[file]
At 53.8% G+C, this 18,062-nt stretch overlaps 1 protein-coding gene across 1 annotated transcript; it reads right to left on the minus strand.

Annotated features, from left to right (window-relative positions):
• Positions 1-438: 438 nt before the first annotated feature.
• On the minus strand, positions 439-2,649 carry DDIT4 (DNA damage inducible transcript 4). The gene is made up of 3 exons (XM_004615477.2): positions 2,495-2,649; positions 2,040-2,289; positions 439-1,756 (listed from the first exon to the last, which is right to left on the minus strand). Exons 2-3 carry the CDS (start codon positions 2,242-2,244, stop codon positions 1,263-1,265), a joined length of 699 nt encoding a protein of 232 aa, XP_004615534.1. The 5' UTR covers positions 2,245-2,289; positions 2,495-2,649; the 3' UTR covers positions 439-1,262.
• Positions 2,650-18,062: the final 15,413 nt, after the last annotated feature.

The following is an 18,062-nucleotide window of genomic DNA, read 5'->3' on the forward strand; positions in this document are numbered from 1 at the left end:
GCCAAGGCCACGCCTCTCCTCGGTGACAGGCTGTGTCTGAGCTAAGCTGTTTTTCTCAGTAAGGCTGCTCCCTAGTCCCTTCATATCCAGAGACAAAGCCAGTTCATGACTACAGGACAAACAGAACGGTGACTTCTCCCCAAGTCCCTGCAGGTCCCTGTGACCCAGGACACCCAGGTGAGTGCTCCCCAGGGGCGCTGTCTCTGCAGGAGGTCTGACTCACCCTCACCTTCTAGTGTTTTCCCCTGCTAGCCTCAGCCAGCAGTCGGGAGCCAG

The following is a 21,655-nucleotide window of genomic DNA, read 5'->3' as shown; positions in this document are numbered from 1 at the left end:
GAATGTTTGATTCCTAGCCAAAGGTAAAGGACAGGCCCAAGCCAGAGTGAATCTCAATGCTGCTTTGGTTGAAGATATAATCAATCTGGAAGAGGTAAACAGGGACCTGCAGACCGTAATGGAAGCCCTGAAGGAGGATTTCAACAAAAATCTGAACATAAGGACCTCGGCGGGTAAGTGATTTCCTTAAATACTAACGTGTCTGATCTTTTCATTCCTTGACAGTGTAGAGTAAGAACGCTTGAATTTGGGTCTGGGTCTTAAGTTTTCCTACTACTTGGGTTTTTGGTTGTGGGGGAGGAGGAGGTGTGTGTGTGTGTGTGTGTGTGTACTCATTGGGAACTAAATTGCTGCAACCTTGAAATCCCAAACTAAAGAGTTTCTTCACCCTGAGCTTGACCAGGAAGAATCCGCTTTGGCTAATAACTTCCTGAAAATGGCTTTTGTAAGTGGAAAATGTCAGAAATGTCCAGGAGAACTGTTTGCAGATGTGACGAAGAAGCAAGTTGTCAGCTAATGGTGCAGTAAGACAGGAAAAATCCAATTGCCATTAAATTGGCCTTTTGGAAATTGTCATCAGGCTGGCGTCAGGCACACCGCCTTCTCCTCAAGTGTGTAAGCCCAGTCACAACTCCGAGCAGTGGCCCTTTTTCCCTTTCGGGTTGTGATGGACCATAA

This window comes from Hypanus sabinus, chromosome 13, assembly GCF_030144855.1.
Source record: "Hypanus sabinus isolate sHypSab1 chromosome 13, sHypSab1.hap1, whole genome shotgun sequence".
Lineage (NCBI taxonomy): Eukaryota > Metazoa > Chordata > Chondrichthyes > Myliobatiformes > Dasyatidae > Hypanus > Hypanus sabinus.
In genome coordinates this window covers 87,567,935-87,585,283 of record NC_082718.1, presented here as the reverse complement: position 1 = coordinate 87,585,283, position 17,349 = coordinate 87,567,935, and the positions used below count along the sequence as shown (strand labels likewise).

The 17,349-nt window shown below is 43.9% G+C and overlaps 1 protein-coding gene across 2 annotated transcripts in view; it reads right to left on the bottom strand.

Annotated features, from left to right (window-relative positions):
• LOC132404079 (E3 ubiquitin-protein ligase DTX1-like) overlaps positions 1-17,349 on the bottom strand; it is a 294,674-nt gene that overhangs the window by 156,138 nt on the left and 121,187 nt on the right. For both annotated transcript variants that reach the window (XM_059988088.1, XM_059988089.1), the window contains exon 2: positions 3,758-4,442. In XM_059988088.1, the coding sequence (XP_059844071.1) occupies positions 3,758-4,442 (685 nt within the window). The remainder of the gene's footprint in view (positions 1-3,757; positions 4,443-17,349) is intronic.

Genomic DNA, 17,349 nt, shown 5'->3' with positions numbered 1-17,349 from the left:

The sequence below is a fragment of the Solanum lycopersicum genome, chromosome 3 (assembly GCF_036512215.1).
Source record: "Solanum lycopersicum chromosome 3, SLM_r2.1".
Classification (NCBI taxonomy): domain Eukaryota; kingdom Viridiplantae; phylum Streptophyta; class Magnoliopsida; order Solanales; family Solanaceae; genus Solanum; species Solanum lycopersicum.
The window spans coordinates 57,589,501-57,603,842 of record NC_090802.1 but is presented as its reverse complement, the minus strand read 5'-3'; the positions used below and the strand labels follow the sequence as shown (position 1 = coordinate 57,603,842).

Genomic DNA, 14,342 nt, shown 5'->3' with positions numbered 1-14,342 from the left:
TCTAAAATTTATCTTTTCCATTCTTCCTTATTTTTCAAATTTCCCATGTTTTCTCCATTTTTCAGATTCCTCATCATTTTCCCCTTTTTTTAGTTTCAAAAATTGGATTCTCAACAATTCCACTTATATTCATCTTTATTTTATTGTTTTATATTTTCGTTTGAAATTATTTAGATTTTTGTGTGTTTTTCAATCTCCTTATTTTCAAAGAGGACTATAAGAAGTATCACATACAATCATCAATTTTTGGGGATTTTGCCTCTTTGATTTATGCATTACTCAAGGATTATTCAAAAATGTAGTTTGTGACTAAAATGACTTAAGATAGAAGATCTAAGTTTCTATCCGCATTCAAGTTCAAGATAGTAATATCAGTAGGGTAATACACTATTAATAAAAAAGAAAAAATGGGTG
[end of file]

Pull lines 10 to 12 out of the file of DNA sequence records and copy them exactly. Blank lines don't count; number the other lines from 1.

This window comes from Hypanus sabinus, chromosome 13, assembly GCF_030144855.1.
Source record: "Hypanus sabinus isolate sHypSab1 chromosome 13, sHypSab1.hap1, whole genome shotgun sequence".
Lineage (NCBI taxonomy): Eukaryota > Metazoa > Chordata > Chondrichthyes > Myliobatiformes > Dasyatidae > Hypanus > Hypanus sabinus.